eXtreme Construction

An XP Game

Joseph Bergin

This paper describes a group activity that can teach many of the core practices of eXtreme Programming (XP). It is suitable for groups of programmers and non-programmers, perhaps an XP team in its formative stage, or a group in an organization that wishes to explore XP. It can be used in a classroom in which an instructor wants to show the class the fundamentals in a couple of hours. It is based on the Extreme Hour exercise, but is a bit more elaborate and shows a few more of the XP practices.

Materials Needed:

Overview of the Activity:

After a brief introduction to the values and practices of extreme programming, the instructor creates the groups if necessary, assigns roles and describes the roles. Thereafter the teams work in short cycles to create something to the specification of the customers on the teams. In each cycle the customers write as many single features of the desired object on a 3 by 5 card, with one feature per card. These "story" cards are given to the constructors who estimate in minutes how long it should take a couple of people to build that element independently of other things. The estimates are written on the cards and the cards given back to the customers. Then the customers prioritize the cards in any order that they wish, taking the costs (times) into account. The Constructors give the Customers a Velocity for the cycle (see the box, below). The customers then give the team cards that total less than or equal to the velocity. The team then undertakes to build those features, but no others. Constructors always work in pairs when constructing. The pairs change occasionally. At the end of the 15 minutes the constructed object is delivered to the customer for acceptance or rejection. This continues for as many cycles as possible, with a 5 minute planning session and a 15 minute construction session in each cycle.

Computing Velocity when you don't have any history

Assume that a cycle consists of 15 elapsed minutes and you have six constructors. Since constructors will actually work in pairs, you have three pairs. Thus if your stories are independent and everyone works to the maximum possible you have 45 "ideal constructor minutes" to devote to the construction phase. This is effectively impossible however, so you pick a velocity that is a (small) fraction of the ideal available. Be conservative in the first cycle. Say one third to one half of available.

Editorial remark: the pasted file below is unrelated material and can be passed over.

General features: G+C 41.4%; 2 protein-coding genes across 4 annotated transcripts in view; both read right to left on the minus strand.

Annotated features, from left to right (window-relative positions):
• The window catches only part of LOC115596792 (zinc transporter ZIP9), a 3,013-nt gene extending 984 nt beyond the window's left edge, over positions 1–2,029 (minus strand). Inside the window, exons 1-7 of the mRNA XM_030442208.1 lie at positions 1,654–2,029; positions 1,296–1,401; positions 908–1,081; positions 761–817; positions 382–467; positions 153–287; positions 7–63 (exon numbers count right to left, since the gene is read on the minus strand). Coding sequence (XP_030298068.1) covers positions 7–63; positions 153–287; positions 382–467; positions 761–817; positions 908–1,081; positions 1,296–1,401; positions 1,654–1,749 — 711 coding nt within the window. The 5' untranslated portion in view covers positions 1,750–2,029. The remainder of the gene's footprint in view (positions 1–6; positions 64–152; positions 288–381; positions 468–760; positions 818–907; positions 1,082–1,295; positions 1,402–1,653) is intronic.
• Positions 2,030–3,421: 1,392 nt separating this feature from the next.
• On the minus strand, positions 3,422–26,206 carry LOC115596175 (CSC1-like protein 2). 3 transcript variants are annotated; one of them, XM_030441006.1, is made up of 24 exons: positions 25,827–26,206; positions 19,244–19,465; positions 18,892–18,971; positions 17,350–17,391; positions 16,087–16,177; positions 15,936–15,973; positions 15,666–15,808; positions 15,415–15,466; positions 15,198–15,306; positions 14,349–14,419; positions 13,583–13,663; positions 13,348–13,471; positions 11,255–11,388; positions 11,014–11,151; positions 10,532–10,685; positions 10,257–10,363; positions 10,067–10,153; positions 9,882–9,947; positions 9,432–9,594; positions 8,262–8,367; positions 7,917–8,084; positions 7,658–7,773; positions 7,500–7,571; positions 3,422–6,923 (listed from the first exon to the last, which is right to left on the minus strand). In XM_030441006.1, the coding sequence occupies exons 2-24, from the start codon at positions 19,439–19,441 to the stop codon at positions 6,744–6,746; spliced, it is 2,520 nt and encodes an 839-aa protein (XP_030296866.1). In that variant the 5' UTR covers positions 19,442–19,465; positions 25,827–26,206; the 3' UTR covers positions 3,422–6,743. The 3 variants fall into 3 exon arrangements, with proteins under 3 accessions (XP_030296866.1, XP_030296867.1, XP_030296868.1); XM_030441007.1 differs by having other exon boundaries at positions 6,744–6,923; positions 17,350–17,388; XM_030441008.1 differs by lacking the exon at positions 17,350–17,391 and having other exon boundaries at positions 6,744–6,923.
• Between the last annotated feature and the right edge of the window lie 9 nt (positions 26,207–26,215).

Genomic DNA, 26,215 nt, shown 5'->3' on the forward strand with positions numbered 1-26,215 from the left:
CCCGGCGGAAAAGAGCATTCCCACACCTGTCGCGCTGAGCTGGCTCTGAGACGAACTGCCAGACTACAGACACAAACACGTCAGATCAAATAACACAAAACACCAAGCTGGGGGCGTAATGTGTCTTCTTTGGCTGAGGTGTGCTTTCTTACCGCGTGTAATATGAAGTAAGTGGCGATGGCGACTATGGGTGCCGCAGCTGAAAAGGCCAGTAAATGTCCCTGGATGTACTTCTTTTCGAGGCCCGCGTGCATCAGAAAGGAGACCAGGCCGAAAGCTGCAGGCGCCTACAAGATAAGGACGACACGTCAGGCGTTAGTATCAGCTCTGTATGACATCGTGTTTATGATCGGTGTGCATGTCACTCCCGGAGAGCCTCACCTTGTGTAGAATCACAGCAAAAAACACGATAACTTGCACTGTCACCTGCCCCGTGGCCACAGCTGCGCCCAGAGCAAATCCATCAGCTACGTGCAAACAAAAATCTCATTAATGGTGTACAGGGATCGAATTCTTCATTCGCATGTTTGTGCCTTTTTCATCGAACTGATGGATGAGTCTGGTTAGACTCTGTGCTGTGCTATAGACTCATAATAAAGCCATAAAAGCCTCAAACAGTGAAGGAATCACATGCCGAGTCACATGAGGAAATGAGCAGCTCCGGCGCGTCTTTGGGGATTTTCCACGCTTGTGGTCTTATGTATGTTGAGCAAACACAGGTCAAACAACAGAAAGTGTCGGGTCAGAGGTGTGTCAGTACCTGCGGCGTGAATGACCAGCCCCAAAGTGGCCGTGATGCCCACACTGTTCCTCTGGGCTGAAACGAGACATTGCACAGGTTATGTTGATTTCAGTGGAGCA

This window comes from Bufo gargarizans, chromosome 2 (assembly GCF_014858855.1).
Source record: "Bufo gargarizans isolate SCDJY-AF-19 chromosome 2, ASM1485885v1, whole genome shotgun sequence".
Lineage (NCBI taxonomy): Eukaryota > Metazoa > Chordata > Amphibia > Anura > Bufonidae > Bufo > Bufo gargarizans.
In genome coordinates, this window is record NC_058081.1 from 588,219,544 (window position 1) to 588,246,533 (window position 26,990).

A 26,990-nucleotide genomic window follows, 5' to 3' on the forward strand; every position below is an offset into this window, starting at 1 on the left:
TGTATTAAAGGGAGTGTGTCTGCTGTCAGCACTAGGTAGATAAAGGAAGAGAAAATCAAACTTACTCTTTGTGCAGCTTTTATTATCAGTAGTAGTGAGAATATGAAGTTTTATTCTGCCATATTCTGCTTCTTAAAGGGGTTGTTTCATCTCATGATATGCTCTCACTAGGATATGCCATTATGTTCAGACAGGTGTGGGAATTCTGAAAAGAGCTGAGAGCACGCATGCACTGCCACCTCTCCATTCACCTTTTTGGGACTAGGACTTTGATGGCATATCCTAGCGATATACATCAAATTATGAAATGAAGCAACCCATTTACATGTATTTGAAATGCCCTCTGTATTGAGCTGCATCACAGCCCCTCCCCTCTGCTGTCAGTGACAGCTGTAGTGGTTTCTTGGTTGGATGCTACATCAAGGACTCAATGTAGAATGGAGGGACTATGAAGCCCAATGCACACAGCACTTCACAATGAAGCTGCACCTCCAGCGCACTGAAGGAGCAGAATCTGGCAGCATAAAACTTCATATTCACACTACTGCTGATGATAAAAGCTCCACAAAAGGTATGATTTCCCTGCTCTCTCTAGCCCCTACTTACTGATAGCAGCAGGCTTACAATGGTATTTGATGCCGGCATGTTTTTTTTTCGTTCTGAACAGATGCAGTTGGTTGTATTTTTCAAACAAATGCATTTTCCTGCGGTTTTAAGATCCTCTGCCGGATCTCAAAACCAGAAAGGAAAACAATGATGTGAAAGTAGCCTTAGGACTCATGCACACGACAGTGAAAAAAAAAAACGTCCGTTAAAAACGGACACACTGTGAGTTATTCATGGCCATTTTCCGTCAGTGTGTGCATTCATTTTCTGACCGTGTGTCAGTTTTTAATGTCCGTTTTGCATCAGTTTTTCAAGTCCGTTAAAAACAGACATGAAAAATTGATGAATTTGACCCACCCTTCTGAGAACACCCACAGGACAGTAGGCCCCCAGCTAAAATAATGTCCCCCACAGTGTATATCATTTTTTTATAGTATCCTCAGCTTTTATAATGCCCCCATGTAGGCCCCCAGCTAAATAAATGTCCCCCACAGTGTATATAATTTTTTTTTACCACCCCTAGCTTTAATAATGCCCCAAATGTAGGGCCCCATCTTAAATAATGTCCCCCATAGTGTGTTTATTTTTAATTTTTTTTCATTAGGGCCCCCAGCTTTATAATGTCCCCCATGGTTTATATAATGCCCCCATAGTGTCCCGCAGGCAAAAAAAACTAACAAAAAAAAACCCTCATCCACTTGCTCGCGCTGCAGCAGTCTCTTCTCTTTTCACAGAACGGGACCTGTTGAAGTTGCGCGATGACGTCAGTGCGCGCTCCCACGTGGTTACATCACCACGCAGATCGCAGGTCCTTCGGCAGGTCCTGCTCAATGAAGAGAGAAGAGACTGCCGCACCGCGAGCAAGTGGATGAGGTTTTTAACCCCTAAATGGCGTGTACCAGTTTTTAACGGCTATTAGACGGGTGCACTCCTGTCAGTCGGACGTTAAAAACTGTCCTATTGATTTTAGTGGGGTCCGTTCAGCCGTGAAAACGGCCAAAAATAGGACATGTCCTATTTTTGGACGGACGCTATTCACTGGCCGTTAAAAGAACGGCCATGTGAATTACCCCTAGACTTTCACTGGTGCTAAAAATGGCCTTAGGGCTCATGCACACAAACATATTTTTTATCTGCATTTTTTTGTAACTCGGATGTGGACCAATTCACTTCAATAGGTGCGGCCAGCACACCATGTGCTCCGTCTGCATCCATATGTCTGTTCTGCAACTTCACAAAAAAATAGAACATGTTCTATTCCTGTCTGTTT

NOTE that this is not the same rule we apply in actual XP. We do not adjust there for working in pairs based on research that has been done. The Ideal Time Available in XP is the available clock time times the number of people working 100% on the project.

Computing Velocity when you have some history

If your team size has not changed and your total clock minutes does not change then the Velocity you give for the current construction phase is exactly the sum of estimates of the stories you actually completed successfully in the previous phase. Note that if a story's implementation is rejected, you don't count it. This is called yesterday's weather.

Through all of this the monitors keep track of the time and make sure that the team knows its remaining time and that all construction is done by pairs of constructors, not individuals. They are also responsible for preventing various coercive practices, such as demands for more than the team can do or demands for a different set of "features." Customers are responsible for features and prioritizing, constructors are responsible for estimates and for building. Note that the customers never build and the constructors never decide on features.

Take a break after every 2 or 3 cycles. Preferably have food available on the breaks.